Washington: Intellectually, Ben Bernanke was prepared to tackle the gravest economic crisis since the 1930s Great Depression as chairman of the US Federal Reserve.
A Princeton University economics professor, he was an expert on the causes of the Great Depression. He was a practitioner as well as economic historian, serving on the Fed’s board of governors and as chairman of president George W. Bush’s council of economic advisers.
Yet in other ways, from dealings with reporters to bankers and members of Congress, there was little that could have prepared Bernanke for the challenges to come. Here are some highlights of his eight-year term, which ends on Friday:
Known for his love of baseball, Bernanke’s attitude as the crisis intensified was to keep swinging with unconventional policies, recalled four-decade Fed veteran Donald Kohn, who retired as vice chairman in 2010. Bernanke would say that, while he didn’t agree with all of president Franklin D. Roosevelt’s policies to fight the Depression, he admired his willingness to try new approaches.
“The chairman didn’t want to be afraid to swing and miss for a strike because the welfare of the US was at stake,” Kohn said. “That general idea, that you’ve got to keep innovating, that was really important, and that you’re willing to try these unconventional policies.”
A rare outburst
Kohn also was impressed by how Bernanke remained amazingly calm during the crisis. The rescue of American International Group Inc. (AIG) provoked a rare outburst of anger.
“If there is a single episode in this entire 18 months that has made me more angry, I can’t think of one other than AIG,” Bernanke told lawmakers on 3 March 2009. AIG exploited a huge gap in the regulatory system, there was no oversight of the financial products division, this was a hedge fund basically that was attached to a large and stable insurance company.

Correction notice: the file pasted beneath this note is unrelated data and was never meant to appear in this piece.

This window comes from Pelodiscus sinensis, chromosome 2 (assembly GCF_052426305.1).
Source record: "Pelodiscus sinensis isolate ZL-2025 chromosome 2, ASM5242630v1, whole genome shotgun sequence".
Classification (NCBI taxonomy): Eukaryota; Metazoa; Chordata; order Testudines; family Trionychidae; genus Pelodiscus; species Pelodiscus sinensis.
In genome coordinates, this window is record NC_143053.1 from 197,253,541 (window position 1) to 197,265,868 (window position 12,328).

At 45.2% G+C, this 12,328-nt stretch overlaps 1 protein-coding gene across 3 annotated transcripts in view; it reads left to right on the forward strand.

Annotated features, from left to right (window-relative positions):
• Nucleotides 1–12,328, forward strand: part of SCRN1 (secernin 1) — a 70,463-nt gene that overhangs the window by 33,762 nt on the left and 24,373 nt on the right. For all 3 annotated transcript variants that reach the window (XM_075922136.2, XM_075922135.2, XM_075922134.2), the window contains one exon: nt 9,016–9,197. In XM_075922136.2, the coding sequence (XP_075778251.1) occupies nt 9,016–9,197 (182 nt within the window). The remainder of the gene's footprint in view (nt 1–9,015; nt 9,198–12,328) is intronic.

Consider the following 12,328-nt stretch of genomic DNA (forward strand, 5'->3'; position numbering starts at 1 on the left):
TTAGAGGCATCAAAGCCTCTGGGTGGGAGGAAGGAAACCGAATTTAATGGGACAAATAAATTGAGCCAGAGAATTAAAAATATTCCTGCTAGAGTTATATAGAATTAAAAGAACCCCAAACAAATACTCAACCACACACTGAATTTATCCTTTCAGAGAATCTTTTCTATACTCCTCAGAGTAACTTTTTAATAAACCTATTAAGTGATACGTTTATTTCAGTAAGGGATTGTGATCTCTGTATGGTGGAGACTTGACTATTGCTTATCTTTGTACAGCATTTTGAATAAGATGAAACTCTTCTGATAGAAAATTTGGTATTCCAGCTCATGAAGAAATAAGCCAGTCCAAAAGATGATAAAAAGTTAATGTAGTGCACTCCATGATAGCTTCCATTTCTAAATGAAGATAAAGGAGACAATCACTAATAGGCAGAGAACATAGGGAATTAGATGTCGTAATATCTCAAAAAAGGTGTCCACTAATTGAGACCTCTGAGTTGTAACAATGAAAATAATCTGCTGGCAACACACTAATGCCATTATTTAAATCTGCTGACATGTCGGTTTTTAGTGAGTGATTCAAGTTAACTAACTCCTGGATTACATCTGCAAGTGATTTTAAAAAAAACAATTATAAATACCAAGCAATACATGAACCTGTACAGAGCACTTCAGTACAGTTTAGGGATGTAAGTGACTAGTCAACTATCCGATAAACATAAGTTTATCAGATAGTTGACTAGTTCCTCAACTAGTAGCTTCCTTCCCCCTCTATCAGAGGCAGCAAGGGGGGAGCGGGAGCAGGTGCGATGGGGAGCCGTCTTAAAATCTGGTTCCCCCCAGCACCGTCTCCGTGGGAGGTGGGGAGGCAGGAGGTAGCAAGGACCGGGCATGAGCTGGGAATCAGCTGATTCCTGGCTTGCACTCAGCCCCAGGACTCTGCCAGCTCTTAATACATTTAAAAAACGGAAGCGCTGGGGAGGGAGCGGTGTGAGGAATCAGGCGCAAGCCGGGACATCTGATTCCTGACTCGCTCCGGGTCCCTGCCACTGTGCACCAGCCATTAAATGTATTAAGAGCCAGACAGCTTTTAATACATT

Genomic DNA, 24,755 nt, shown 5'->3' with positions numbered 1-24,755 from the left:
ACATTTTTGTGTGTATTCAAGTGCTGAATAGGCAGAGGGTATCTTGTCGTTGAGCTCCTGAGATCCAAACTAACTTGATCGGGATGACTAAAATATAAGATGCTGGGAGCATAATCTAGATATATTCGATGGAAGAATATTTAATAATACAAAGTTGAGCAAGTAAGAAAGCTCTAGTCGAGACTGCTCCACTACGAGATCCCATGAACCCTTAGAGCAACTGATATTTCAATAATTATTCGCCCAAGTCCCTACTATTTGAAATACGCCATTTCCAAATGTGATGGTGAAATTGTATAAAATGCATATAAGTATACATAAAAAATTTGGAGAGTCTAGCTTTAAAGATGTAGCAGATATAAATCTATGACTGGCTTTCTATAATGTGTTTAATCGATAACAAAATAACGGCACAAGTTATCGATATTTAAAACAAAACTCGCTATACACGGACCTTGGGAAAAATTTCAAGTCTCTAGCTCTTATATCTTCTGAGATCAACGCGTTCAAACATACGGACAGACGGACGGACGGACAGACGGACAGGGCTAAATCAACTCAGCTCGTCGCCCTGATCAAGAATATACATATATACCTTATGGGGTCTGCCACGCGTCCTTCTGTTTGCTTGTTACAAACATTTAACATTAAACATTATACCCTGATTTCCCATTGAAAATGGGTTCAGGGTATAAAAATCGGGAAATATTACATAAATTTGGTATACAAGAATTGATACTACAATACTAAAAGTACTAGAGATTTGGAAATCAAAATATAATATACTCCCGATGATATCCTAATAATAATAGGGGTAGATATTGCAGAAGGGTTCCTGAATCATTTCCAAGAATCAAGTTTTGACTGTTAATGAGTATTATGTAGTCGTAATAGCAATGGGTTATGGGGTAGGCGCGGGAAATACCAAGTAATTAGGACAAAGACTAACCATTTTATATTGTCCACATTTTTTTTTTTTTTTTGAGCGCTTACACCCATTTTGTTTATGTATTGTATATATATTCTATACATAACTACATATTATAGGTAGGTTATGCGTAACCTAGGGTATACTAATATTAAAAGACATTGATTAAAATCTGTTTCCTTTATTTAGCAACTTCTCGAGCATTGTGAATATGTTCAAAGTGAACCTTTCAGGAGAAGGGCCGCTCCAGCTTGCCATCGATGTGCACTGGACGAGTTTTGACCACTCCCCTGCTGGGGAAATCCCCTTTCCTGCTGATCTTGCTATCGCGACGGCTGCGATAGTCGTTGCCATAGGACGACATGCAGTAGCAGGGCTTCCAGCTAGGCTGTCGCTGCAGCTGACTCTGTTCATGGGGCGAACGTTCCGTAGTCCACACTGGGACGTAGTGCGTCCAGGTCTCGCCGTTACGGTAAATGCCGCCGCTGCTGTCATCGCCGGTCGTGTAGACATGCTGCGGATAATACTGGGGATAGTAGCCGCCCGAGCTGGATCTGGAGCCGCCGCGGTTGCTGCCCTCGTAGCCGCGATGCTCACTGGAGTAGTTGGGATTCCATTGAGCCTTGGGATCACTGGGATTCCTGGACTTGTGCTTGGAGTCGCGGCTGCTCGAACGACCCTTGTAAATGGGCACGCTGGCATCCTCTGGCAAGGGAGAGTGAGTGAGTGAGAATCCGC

In a March 2009 interview on the CBS Corp.’s 60 Minutes programme, Bernanke said he slammed the phone more than a few times on discussing AIG.
On weekends, Washington’s streets empty of government workers, politicians and lobbyists, who are replaced by tourists taking in the monuments and museums.
Bernanke was never one to boast about his work ethic, but during the crisis the staff knew where he would be on any given Sunday—in his office on the second floor of the Fed’s Marriner S. Eccles Building.
Bernanke got off to a rocky start with the media. At the 29 April 2006, White House Correspondents’ Association dinner, he told Maria Bartiromo, then an anchor for CNBC, that investors had misinterpreted remarks to Congress that seemed to suggest the Fed was finished raising interest rates. Bonds tumbled when CNBC reported the conversation, which Bernanke later called a lapse in judgment.
Bernanke sometimes struggled to explain the Fed’s large-scale asset purchases, or quantitative easing (QE), to the public. In the March 2009 interview on 60 Minutes, asked if the Fed’s programmes were spending tax dollars, Bernanke replied: “It’s much more akin to printing money than it is to borrowing.”
In December of 2010, Bernanke again appeared on 60 Minutes to explain Fed policies, which by then included a second round of bond purchases. “One myth that’s out there is that what we’re doing is printing money,” Bernanke said. “We’re not printing money.”
Appearing before the Joint Economic Committee of Congress in March 2007, Bernanke said that, while he expected moderate growth, economic risks were multiplying. Housing was one of those risks.
“At this juncture, however, the impact on the broader economy and financial markets of the problems in the sub-prime market seems likely to be contained,” he said.
Five days after the hearing, sub-prime mortgage lender New Century Financial Corp. went bankrupt. Two months later, Bear Stearns Co. suspended redemptions from two sub-prime hedge funds. A year after the hearing, Bear Stearns failed.